– Hull (Liberal Democrat gain)
The Liberal Democrats clinched a wafer-thin majority in Hull, dislodging Labour who had run the council since 2011. The new line-up is 29 Lib Dems, 27 Labour and one independent – but no Conservatives.
Labour hoped to close the gap on the Conservatives in Derby, where the council has been in no overall control since 2018. But while the party made three gains, it is still behind the Tories who now have 18 seats, with Labour on 16, the Lib Dems eight, Reform six and independents three.
– Southampton (Lab gain)
This was another top Labour target. The party successfully won control back from the Conservatives, though it now has a slim majority on the new council of just four seats.
Labour had hoped for signs of progress in Bolton, a council where they enjoyed a majority until 2019. But while the party gained two seats this time, the Conservatives also made a gain and remain the largest party with 23 councillors, ahead of Labour’s 19, 13 independents and five Liberal Democrats.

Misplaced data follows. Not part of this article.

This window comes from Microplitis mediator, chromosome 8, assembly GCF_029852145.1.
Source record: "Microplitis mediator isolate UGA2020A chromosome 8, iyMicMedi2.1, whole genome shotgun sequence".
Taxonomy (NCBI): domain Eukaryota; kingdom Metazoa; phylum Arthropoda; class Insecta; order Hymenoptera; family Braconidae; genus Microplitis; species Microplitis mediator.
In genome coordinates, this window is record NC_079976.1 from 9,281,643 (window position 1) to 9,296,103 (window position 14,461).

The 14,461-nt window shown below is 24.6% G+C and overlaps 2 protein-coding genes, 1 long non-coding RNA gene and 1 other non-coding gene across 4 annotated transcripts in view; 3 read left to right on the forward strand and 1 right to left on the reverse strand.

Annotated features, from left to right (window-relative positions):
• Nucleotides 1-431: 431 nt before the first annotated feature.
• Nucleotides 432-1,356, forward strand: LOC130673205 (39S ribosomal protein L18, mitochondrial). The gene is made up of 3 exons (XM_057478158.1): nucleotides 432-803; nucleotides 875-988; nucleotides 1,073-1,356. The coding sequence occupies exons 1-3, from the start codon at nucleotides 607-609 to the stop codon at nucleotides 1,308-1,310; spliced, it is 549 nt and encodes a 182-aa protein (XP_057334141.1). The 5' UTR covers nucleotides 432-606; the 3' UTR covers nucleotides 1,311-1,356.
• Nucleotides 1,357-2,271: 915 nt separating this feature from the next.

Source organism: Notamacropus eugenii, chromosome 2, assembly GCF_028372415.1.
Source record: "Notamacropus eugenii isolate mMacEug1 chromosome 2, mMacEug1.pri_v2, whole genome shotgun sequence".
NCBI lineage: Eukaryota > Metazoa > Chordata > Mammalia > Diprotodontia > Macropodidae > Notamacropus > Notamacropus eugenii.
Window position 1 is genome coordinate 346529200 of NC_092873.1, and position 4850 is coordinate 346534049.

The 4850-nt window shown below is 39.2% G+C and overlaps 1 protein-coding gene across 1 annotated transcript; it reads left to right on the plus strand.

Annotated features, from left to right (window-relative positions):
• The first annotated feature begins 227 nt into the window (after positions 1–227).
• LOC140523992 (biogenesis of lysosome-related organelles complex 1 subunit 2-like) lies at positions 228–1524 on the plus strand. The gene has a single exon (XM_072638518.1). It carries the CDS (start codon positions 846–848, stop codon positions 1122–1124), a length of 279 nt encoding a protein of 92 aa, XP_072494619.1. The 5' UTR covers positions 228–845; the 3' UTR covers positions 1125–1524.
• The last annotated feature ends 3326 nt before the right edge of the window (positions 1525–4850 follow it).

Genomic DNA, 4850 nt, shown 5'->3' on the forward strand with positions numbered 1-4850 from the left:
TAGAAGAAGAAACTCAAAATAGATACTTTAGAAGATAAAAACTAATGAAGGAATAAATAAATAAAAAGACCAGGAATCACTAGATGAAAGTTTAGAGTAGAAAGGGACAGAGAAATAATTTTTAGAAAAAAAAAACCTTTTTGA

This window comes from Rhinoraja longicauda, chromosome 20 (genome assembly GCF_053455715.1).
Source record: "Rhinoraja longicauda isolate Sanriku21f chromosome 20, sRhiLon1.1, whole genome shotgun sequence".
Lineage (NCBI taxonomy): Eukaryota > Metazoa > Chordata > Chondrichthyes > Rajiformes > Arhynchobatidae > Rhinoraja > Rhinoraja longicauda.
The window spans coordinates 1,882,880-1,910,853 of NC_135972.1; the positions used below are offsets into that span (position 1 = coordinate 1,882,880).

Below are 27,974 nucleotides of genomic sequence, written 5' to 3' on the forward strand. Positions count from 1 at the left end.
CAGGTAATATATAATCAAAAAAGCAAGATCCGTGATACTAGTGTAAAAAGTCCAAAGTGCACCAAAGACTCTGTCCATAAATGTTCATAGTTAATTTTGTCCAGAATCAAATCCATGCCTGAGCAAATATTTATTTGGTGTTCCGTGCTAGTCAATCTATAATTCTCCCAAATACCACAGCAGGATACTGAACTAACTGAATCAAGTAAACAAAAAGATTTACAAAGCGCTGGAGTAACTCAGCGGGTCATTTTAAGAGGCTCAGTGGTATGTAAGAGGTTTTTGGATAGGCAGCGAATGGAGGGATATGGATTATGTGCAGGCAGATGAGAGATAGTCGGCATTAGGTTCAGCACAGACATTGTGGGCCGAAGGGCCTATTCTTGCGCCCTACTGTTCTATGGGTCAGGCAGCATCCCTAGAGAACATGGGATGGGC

– West Dunbartonshire (Lab gain)
The voting system used for local elections in Scotland means it is rare for one party to win an overall majority, but Labour managed it in West Dunbartonshire after making four gains, including two from the Conservatives.
– Dundee (SNP gain)
Dundee saw the SNP do just enough to secure overall control of the council, adding two seats to their tally to give them a majority of one over all other parties.
– Worcester (Con lose to NOC)
Worcester has see-sawed since 2000 between having a Conservative majority and being in no overall control. The opposition parties were hoping to make gains this year and they did just enough to leave the Tories without a majority, with one gain for Labour and two for the Greens.
– Barnet (Lab gain)
It was third time lucky for Labour in Barnet, which had been the party’s top London target in the last three local elections. The party failed narrowly to win control in 2014, while 2018 saw the council swing further towards the Conservatives. This time Labour won a hefty majority of 19.
– Harrow (Con gain)